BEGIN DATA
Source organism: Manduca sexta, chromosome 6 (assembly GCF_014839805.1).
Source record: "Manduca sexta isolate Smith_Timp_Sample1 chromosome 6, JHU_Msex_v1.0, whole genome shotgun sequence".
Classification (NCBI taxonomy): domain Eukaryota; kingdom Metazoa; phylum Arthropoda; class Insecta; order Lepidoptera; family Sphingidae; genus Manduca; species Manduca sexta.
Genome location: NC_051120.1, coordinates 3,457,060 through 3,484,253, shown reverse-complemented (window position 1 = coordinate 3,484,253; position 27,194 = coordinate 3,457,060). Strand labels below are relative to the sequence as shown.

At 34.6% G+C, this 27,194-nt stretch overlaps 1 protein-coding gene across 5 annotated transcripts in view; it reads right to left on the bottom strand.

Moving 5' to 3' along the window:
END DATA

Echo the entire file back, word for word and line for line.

Source organism: Manduca sexta, chromosome 6 (assembly GCF_014839805.1).
Source record: "Manduca sexta isolate Smith_Timp_Sample1 chromosome 6, JHU_Msex_v1.0, whole genome shotgun sequence".
Classification (NCBI taxonomy): domain Eukaryota; kingdom Metazoa; phylum Arthropoda; class Insecta; order Lepidoptera; family Sphingidae; genus Manduca; species Manduca sexta.
Genome location: NC_051120.1, coordinates 3,457,060 through 3,484,253, shown reverse-complemented (window position 1 = coordinate 3,484,253; position 27,194 = coordinate 3,457,060). Strand labels below are relative to the sequence as shown.

At 34.6% G+C, this 27,194-nt stretch overlaps 1 protein-coding gene across 5 annotated transcripts in view; it reads right to left on the bottom strand.

Moving 5' to 3' along the window: